By Daniel Mayo, Ovum
There was plenty of speculation about the cause of the recent RBS IT failure that downed the retail bank operation for a week and prevented payments in and out from being processed, causing wages, mortgages and businesses to go unpaid and seriously damaging the reputation of the bank. Many observers were initially quick to point the finger at the bank's legacy core systems, but that wasn’t the real story. The young age of many inexperienced staff, which were unable to fix the problem quickly as a backlog built up was just as crucial as the aging technology, and the problem will only get worse as demand increases thanks to the rise of online and mobile transactions increasing volumes and decreasing the amount of downtime.
The infamously old legacy systems at many UK retail banks, with some even still replying on ancient IBM Z series servers, have wrongly been stereotyped as being a ‘creaking’ component in the technology systems of the banking sector. Yes, they are old and should be replaced but they are not the only concern, as the recent case of RBS illustrates.
RBS' main retail banking customer account system dates back to the 1980s and is based on older technology, but the system has proved itself largely reliable over the years. The problem in this case was actually a software upgrade that went wrong. The software in question is Computer Associates’ CA-7 batch scheduling software. This coordinates the end-of-day batch cycle at RBS where transactions executed during the day are processed in offline windows overnight. When the problem was first encountered, what should have been a routine procedure and straightforward upgrade fix was unintentionally aggravated due to poor staffing knowledge and procedures, and the meltdown ensued.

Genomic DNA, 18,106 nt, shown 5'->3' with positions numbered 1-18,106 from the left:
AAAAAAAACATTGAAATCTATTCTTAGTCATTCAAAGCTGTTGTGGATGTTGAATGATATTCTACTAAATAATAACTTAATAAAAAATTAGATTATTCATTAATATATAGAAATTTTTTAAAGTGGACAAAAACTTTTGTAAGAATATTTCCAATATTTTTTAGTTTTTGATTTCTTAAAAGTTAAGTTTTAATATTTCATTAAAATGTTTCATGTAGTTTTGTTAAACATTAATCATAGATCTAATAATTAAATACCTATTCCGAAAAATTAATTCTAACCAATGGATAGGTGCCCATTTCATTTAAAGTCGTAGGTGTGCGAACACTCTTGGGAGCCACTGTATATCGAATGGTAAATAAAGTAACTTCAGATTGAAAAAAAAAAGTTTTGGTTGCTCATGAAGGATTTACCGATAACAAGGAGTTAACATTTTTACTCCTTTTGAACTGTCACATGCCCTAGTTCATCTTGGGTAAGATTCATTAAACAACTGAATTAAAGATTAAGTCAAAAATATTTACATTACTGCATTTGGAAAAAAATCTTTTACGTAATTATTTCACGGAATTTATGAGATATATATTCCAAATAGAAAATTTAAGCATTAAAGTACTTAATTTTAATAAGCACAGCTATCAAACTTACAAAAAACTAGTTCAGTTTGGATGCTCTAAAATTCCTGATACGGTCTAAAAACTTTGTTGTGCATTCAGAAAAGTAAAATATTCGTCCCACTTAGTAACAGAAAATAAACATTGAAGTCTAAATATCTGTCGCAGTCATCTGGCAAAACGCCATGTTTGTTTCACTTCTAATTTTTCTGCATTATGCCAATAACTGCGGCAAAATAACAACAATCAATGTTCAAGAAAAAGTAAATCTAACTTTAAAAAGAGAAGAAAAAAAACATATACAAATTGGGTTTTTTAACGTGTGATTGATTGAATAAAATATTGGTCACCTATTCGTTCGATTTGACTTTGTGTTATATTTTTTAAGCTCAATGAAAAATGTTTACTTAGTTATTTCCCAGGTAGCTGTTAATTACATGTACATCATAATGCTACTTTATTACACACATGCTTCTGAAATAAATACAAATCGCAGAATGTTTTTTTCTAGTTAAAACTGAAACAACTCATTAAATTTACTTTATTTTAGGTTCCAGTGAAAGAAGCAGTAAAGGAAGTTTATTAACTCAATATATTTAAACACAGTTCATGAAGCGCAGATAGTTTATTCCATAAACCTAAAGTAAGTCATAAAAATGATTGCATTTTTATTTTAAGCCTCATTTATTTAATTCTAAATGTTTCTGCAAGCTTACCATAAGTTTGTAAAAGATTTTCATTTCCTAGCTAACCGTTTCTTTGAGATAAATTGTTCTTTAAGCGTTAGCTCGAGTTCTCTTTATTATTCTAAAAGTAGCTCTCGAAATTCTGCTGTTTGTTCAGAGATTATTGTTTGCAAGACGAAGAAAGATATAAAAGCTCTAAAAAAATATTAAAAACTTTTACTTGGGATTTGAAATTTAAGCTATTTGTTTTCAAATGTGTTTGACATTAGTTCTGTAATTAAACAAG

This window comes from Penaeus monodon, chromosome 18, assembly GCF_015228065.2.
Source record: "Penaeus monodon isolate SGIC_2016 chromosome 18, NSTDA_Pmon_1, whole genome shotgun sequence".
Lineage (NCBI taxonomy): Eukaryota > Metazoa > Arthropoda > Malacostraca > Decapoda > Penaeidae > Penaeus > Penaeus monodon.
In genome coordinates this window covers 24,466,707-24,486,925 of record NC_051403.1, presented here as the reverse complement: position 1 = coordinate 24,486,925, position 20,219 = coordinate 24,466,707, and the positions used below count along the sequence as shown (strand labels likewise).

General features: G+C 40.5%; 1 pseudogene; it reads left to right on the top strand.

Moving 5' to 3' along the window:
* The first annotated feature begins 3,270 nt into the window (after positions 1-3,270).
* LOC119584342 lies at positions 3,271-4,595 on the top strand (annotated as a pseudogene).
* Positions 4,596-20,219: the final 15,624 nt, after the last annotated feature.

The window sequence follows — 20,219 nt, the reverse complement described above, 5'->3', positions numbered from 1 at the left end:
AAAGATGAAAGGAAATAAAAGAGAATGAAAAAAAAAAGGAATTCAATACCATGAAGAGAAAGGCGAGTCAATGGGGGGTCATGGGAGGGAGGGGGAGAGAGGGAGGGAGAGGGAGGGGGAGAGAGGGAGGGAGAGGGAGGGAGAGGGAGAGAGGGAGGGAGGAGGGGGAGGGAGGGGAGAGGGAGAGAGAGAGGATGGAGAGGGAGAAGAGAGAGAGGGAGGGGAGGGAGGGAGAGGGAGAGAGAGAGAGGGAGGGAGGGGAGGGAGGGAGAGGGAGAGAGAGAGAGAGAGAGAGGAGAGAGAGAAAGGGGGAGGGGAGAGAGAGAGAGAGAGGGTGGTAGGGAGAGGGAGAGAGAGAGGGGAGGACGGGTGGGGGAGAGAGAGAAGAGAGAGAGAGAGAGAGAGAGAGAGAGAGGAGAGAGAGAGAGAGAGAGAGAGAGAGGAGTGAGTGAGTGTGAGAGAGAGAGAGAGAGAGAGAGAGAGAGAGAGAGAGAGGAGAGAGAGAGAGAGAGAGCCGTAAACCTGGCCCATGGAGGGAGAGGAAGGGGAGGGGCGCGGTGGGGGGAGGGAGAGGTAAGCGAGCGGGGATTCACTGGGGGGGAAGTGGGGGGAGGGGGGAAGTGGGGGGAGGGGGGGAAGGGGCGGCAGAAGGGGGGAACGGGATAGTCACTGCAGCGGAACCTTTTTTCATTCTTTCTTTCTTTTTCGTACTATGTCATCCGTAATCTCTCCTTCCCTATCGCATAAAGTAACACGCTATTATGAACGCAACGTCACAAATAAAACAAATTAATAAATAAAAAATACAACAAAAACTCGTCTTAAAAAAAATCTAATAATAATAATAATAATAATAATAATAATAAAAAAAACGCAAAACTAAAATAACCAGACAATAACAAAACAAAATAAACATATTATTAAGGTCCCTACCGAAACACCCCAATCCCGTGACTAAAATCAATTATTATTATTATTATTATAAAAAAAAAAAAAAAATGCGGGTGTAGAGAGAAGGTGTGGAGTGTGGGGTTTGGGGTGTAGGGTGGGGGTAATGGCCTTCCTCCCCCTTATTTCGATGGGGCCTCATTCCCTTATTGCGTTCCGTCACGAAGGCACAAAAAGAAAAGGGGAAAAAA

What went wrong at RBS
An operative running the end-of-day overnight batch cycle managed to erase the entire scheduling queue at RBS. This error required the re-inputting of the queue, which is a complex process requiring a detailed understanding of the core system's processing quirks and an advanced technological knowledge of legacy software; something that is often lacking in younger IT graduates. Completing the overnight batch processing cycle within the offline window – and reinstating the queue – during the small amount of time available proved to be impossible, especially as pent-up demand and payment instructions built up over time, causing other RBS systems, such as access to its online banking, to suffer. The Financial Services Authority (FSA) has launched an investigation so no doubt more details will emerge, but in essence this was the key problem at RBS.
The order of scheduling is important with batch-based systems. To reconcile the deletion of scheduling queues, RBS had to re-run the previous day's transactions. This had to be complete before it could take on new transactions, but it is a bit like running to stand still when demand spikes as people panic. The majority of affected consumers would have suffered because the delay in fixing the initial problem extended the backlog of transactions and the problem then fed upon itself. This protracted the resolution resulting in RBS opening its retail bank branches in the UK for a seventh day and running from 8am until 7pm at night; an unprecedented event in UK banking.